On this page

How and when to wash your hands

Hands being washed in sink
On this page

We’re always here for you and your family, helping you to stay healthy and protected from illness.

Why is it important to wash your hands?

Did you know that regularly washing your hands is the easiest way to protect yourself, your family and those around you from illnesses and food poisoning? Washing your hands properly helps to remove dirt, viruses and bacteria, and it can stop these from being spread to other people, objects and surfaces.

How long should I wash my hands for?

You should always wash your hands for at least 20 seconds. One of the best ways to do this is to sing the ‘Happy Birthday’ song twice. We’ll leave it up to you whether you sing it aloud or in your head!

So next time you’re washing your hands you can sing the song or count the seconds in your head, whatever helps you to wash your hands for the correct length of time.

If you’re wondering how exactly to wash your hands, then follow our hand washing steps:

How to wash your hands

Hand washing top tips

Although important to protect against infections, hand washing can take its toll on your skin as it’s stripping your skin of its natural protective barrier. But, there’s ways to protect your skin, while maintaining good hygiene: 

  • When washing your hands, try to use warm water rather than very hot. Hot water can dry your skin.
  • Try to use a soap that is both anti-bacterial and moisturising.
  • Apply a hand cream after you’ve washed your hands to stop your skin from losing moisture.

If you have a skin condition, such as eczema make sure you might find it better to use an emollient soap substitute as bar or liquid soaps can dry out your skin. They don’t foam like a normal soap but are just as effective at cleaning your skin.

Emollients can help prevent flare-ups and inflammation. You can also get emollients in other forms, including lotions, sprays, creams and ointments. The NHS suggests applying emollients frequently and in large amounts to help keep your skin hydrated and help protect it from allergens and irritants.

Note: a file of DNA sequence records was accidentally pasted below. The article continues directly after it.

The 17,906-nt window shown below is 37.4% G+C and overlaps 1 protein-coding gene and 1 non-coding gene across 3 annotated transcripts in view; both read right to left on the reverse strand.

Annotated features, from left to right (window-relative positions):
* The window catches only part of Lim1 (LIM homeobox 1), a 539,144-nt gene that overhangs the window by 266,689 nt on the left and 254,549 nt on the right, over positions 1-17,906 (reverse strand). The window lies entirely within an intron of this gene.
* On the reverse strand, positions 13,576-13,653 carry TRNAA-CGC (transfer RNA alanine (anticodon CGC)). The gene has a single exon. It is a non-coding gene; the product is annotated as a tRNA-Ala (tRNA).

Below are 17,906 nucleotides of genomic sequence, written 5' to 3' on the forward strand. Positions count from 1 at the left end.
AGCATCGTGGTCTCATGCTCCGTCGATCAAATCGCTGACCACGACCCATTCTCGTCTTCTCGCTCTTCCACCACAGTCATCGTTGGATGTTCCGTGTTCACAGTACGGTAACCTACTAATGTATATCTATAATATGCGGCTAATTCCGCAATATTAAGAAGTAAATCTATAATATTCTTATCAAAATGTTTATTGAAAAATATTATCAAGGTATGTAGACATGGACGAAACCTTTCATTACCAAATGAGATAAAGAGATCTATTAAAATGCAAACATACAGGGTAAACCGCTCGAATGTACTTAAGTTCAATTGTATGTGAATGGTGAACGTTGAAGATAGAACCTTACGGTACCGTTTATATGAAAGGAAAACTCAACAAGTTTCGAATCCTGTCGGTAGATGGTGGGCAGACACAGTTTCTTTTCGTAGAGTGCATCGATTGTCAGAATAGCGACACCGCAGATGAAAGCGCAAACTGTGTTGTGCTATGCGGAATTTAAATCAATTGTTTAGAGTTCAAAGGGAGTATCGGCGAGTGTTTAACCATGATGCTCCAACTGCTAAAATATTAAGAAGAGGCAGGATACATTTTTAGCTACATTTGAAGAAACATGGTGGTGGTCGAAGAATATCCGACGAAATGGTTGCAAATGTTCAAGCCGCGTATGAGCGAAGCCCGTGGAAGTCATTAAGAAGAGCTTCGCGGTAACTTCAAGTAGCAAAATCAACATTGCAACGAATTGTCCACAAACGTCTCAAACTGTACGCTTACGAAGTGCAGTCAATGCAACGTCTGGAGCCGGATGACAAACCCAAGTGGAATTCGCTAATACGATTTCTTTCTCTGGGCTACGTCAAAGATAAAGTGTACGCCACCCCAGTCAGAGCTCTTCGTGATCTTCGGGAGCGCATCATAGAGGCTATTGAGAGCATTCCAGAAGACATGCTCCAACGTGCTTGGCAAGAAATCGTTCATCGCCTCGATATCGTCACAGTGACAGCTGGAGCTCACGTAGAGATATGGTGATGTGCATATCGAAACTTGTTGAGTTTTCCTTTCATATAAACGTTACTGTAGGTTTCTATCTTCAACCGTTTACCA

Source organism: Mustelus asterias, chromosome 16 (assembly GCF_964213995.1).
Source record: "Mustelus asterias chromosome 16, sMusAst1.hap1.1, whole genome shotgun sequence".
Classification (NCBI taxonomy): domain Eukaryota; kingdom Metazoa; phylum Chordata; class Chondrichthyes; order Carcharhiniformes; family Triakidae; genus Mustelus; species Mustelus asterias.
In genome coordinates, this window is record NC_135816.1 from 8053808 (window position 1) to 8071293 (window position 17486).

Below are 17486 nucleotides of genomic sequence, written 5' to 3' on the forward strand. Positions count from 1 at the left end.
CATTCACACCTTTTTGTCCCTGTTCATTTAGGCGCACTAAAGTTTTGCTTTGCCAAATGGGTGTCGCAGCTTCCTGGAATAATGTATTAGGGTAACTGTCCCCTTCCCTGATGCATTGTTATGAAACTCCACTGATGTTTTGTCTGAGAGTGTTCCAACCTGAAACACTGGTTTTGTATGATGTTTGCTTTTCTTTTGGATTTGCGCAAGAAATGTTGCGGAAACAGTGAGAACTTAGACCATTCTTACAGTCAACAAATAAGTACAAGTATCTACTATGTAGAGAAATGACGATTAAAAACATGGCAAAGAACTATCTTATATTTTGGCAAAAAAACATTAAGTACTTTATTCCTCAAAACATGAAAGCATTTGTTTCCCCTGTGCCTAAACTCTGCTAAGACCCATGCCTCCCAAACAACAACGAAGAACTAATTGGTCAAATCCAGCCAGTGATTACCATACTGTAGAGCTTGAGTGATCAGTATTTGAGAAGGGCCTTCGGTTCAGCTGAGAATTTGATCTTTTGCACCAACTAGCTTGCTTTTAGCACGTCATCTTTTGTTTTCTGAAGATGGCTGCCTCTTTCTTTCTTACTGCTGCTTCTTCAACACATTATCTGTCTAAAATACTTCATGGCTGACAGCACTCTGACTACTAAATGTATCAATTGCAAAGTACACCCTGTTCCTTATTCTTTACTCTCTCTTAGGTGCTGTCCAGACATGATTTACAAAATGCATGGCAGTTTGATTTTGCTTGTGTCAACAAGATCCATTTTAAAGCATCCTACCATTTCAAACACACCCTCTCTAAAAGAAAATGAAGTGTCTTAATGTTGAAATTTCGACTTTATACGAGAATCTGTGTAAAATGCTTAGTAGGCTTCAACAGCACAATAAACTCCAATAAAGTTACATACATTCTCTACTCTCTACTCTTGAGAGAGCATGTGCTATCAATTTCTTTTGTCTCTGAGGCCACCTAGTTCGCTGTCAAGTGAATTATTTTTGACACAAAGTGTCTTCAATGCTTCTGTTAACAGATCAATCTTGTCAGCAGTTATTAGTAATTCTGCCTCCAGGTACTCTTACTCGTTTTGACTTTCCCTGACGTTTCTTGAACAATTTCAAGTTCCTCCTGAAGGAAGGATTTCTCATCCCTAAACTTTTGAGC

When should you wash your hands?

Regularly washing your hands can help you to stay healthy, using soap and water is best. You should always wash your hands if they are visibly dirty but there are also other times when you are more likely to encounter germs and more likely to spread them.

You should always wash your hands after:

  • Going to the toilet or helping someone else to
  • You have been sick
  • You have cared for some who is vomiting or has diarrhoea
  • Changing a nappy
  • Blowing your nose
  • You cough or sneeze
  • Touching rubbish or taking the bin out
  • Touching animals and pets
  • Touching animal food or treats, animal waste or cages/bedding

You should always wash your hands before and after:

  • Cooking with raw foods, including meat and vegetables
  • You eat or touch food
  • Treating a wound such as applying a plaster
  • Having sex or sexual activity

You should also wash your hands when you get into work and when you get home afterwards.

What else can I do?

Washing your hands with soap and water is the best way to keep them clean, but when you’re out and about, or at work, this may not always be possible.

There are things you can do to help keep your hands clean, such as using hand sanitiser gel when you can’t wash your hands with soap and water. Hand sanitisers can help to clean your hands; however, they are not as effective as soap, especially if your hands are visibility dirty.

Remember to look for alcohol-based gels, that have over 60% alcohol content.

How to use hand sanitisers:

  1. Apply the gel to the palm of one hand
  2. Rub your hands together for at least 20 seconds or until your hands are dry

Make sure to rub the gel across each part of your hands and fingers and remember to read the instructions on the packaging before you use the hand gel.

Things to avoid

To help stop the spread of germs there are a few things you can avoid, including:

  • Biting your nails
  • Touching your face and eyes if your hands are not clean
  • Preparing and eating food on dirty kitchen counters, chopping boards and other surfaces